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POL 151 (2)
Chapter 3 & 4

POL151 CH3+4 FEDERALISM, LEGISLATURE.docx

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Department
Political Science
Course
POL 151
Professor
Scott Mc Leod
Semester
Summer

Description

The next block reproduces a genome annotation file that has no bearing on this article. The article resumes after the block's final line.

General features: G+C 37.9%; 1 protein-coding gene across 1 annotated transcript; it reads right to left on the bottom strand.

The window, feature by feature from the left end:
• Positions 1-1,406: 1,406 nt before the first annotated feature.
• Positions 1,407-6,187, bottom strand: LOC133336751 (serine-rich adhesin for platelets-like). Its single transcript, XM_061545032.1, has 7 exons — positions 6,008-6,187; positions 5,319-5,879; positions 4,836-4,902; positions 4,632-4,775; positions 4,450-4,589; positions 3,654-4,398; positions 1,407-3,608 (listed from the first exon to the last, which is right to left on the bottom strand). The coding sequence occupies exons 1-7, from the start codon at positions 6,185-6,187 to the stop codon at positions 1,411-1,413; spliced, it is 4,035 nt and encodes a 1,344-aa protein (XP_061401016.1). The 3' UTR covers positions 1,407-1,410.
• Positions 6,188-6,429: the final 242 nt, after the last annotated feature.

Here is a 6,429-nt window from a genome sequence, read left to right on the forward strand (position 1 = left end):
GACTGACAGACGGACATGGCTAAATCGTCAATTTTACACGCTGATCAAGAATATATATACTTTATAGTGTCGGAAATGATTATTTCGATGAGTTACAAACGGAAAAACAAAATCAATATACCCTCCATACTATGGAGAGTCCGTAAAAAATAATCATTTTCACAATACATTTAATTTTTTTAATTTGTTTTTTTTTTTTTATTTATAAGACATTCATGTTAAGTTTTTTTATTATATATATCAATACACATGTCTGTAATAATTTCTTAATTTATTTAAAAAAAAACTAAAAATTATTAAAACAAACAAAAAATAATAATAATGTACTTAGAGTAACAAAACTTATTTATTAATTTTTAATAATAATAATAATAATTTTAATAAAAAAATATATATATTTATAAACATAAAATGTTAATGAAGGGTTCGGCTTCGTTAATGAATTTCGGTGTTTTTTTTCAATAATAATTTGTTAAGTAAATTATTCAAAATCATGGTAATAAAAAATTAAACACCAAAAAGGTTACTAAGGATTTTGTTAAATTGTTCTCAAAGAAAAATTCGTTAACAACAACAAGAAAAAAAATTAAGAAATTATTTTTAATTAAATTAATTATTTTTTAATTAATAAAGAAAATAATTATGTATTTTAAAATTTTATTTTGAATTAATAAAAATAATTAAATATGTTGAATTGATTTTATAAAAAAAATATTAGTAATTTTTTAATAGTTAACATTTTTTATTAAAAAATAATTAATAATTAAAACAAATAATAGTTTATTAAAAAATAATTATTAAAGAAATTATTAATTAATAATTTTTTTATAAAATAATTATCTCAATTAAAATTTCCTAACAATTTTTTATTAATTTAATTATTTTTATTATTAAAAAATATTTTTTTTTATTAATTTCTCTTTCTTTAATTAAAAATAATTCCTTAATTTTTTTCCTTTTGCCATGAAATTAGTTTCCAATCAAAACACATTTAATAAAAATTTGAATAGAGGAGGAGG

CH3 - FEDERALISM  Definition = ―General and regional governments of coordinate authority, each independent of the other in its appropriate sphere, ruling over the same persons and the same territory under the benign surveillance of a court‖ o Before, federal/provincial matters were always in ‗watertight compartments‘ o Early in 20 century, increase demand in government responsibilities, social justice, believe that government should help ensure equality in public service and general standards of living o Thus in matters of trade, immigration and the environment, many of these subjects which in a federal state would have been regarded as provincial/state matters o Most important policy matters are now ―intermestic‖ = simultaneously, profoundly and inseparably both domestic and international o Divided sovereignty is increasingly difficult to sustain  UK  unitary system o All formal power (sovereignty) is vested in the central government o May be devolved to local and regional authorizes as the national government sees fit Three basic principles of federalism: 1. Federalism is premised upon ―a constitution that distributes the powers of government between central and regional governments.‖  Division of labour, neither is subordinate to one another  Written Constitution = set out allocation of functions between the federal and provincial govt 2. ―The elements of the constitution related to the respective powers of the regions are entrenched = not subject to change by federal or provincial governments alone.‖  To change, have amending formula – established widespread support for proposed change 3. ―Individual citizens and private groups are subject to the laws and other authoritative exercises of power by both the central and regional governments.‖  Bicameral Legislature (two house) o Lower house  In Canada is the House of Commons (people are elected to represent the population)  Prime minister, cabinet o Upper House  appointed; primary function = provide for representation based on the federation‘s units- states, provinces, lander, etc. Federalism & The BNA Act 1867 1) The division of powers between the central and provincial governments o Federal Functions - Functions that is necessary for country to act as one, thus is federal powers.  Eg Defence and foreign affairs, immigration and the monetary system, shipping and communication o Provincial Functions - Domestic matters, local interest, within control of province  Eg Education, roads and public health o Concurrent Functions = Jurisdiction is shared 2) The division of financial resources o fed has unlimited taxation power and prov has more limited, so fed distribute some to provinces 3) Federal controls imposed upon the provinces – residual power to feds, so fed is a little supreme to prov 4) Provincial representation in the central institutions – school, corrections 5) Certain cultural guarantees – bilingual, religious education, multiculturalism, etc Federal Powers (Section 91)  Trade & Commerce  National Defense  Criminal Law // Banking  Any mode of Taxation  Interprovincial Transportation and communication  ―Residual‖ powers—POGG o Peace, Order, Good government + ―all matters not assigned exclusively to provinces‖ Provincial Powers (Section 92)  Direct Taxation within the Provinces  Public Lands  Hospitals and Healthcare  Municipal Institutions  Education  Property and Civil Rights  Administration of Justice Black’s 5 Concepts of Canadian federalism: 1) The Centralist Concept: “quasi” federalism and the residual and emergency powers eras  Hearkens back to John A Macdonald‘s ‗original recipe‘ – confederation ideal o Seek to reduce provincial independence of political actions in order to increase central govt effectiveness in shaping and executing nation policies  Recalls spirit of BNA Act residual powers a. Reservation—where the federal government could instruct its self-appointed lieutenant governors to ―reserve‖ pending provincial legislation for federal approval b. Disallowance—where the federal government could simply veto provincial legislation even if it had been signed into law by a lieutenant governor c. Declaratory power—where the federal government could seize control over a ―local work or undertaking for the general advantage of Canada‖ under its power d. Emergency power (implied under POGG)—Bennett‘s ―New Deal‖ and the dawn of the social safety net  Clearly evident based on asymmetrical division of jurisdictional powers in BNA act o BNA act assigned to the fed all the important duties of govt, along with unlimited taxation power o Prov has ‗minor‘ powers and limited taxation powers  Clearly suited for modern voters‘/civil society heightened expectations of the state‘s fundamental role in funding the social safety net, creating a regulatory framework, maintaining prominent national influence in Canadian‘s everyday lives (eg CBC, RCMP, Via Rail ,etc) 2) Coordinate Concept: “divided sovereignty”…the truest expression of federalism?  Premised on notion of ―divided sovereignty‖ in that each level in government maintains their responsibilities and obligations in watertight jurisdiction components  Equal in legal status  Both the federal/ prov government make a consistent effort to recognize each other‘s equality in order to ensure that it is maintained and strengthened  Both sides work in conjunction to essentially beep out of one another‘s way – key to this objective is that both levels are able to exude independence in taxation and spending power 3) The Compact Theory: Confederation as a contract…  Closer to the traditional ‗states rights‘  Recognizes equality of both levels of government, but rather simply acknowledging the feds and the provinces as ―sovereign‖ jurisdictional entities, compact theory premised in strong assertion of provincial identity  As signatories to the original BNA compact or treaty, each province is a de facto full equal partner under the ‗contract‘ of Canada o No changes could be allowed in this contract (BNA) without each partner approving of the changes  Emphasizes provincial financial autonomy & provincial independence of action in economic and political matters 4) The Dualist Concept: is federalism a compact of the people or “founding” peoples?  Confederation is not a ―compact between level of government or provinces‖, but rather two ―founding‖ raesEnglish and French  Divergent view of origins of federation = o Centralist discuss ideas of singular national priorities o Compact and coordinate supporters emphasized the idea of partnership. o Dualist saw this partnership as racially-based  Any amendments to the constitution affecting French rights would require approval by the founding racial groups 5) Administrative Executive/Cooperative Federalism: the case for decentralization…  Specifically marked by the heightened interaction between fed/prov government – particularly at the highest level (ie first ministers, cabinet ministers, deputy ministers)  Underscores the value of cooperation between the feds and the provinces, but the emphasis upon the executive role is perceived to marginalize the legislative branch, the provinces and voters in the process…hence the desire for decentralization o Why? if its matter of higher level of government, from the average voter‘s view, decentralization give local level more say in decision making Tutorial Questions 1. Is federalism an effective means of governing Canada or should the founders have opted for a unitary system? 2. Based on how jurisdictional power divided between the “feds” and the provinces, do you think that Canada is too centralized, too decentralized or just right? 3. Of Black’s five concepts of Canadian federalism, which do you find to be the most compelling and why? CH 4 – LEGISLATIVE BRANCH Representation and Responsibility Representation—the ―proxy‖ means by which MPs and Senators articulate the political interests of Canadians via the institution of Parliament  Popular Sovereignty—the expression of the public‘s will (typically via general election)  Majority Rule—fundamental democratic metric which resolves electoral contests or differences of opinion with regard to the decision-making process  Inclusion—democratic objective to fashion the representative make-up of Parliament as a reflection of the society‘s pluralist nature  Trustee vs. Delegate o The trustee role = Seen as ―a representative once elected, who is in office to promote the interest of all citizens, not only those who elected him or her o The delegate role = Delegate performs his or her role as a ‗mirror‘ of the views of the constituents, regardless whether he or she agrees with them – ―follow the party‘s ideals, not the party‖ Responsible government: idea that ‗the legislative credibility of the executive branch‘ to govern is ultimately contingent upon maintaining the ‗confidence of a majority all members of the House of Commons.‘  Responsiveness: the expectation that Parliament be responsive to the public demands and the movement of public opinions Fiduciary Trust: MPs & senators have a fiduciary responsibility to act on behalf of the public‘s best interests - Includes ‗duty‘ and ‗moral responsibility‘ and that it